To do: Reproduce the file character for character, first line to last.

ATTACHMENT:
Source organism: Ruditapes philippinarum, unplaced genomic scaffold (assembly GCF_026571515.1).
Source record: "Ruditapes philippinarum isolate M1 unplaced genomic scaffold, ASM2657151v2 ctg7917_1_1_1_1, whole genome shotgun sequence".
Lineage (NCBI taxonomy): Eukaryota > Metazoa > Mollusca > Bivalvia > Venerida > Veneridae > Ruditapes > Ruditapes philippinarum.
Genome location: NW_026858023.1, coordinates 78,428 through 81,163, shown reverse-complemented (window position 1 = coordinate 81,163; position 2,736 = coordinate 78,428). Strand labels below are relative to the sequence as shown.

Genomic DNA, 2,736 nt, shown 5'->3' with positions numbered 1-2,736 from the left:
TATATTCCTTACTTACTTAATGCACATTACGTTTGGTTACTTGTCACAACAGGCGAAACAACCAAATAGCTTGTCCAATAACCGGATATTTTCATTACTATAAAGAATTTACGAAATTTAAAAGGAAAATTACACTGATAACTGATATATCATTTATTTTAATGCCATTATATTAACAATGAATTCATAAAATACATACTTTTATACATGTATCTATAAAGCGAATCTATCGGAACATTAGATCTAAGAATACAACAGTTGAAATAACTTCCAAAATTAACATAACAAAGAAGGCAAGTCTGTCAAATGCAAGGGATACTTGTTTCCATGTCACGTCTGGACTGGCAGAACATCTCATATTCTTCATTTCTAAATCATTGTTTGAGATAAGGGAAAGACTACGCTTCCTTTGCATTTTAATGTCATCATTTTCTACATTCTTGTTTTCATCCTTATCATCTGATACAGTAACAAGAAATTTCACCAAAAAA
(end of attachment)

Source organism: Ruditapes philippinarum, unplaced genomic scaffold (assembly GCF_026571515.1).
Source record: "Ruditapes philippinarum isolate M1 unplaced genomic scaffold, ASM2657151v2 ctg7917_1_1_1_1, whole genome shotgun sequence".
Lineage (NCBI taxonomy): Eukaryota > Metazoa > Mollusca > Bivalvia > Venerida > Veneridae > Ruditapes > Ruditapes philippinarum.
Genome location: NW_026858023.1, coordinates 78,428 through 81,163, shown reverse-complemented (window position 1 = coordinate 81,163; position 2,736 = coordinate 78,428). Strand labels below are relative to the sequence as shown.

Genomic DNA, 2,736 nt, shown 5'->3' with positions numbered 1-2,736 from the left:
TATATTCCTTACTTACTTAATGCACATTACGTTTGGTTACTTGTCACAACAGGCGAAACAACCAAATAGCTTGTCCAATAACCGGATATTTTCATTACTATAAAGAATTTACGAAATTTAAAAGGAAAATTACACTGATAACTGATATATCATTTATTTTAATGCCATTATATTAACAATGAATTCATAAAATACATACTTTTATACATGTATCTATAAAGCGAATCTATCGGAACATTAGATCTAAGAATACAACAGTTGAAATAACTTCCAAAATTAACATAACAAAGAAGGCAAGTCTGTCAAATGCAAGGGATACTTGTTTCCATGTCACGTCTGGACTGGCAGAACATCTCATATTCTTCATTTCTAAATCATTGTTTGAGATAAGGGAAAGACTACGCTTCCTTTGCATTTTAATGTCATCATTTTCTACATTCTTGTTTTCATCCTTATCATCTGATACAGTAACAAGAAATTTCACCAAAAAA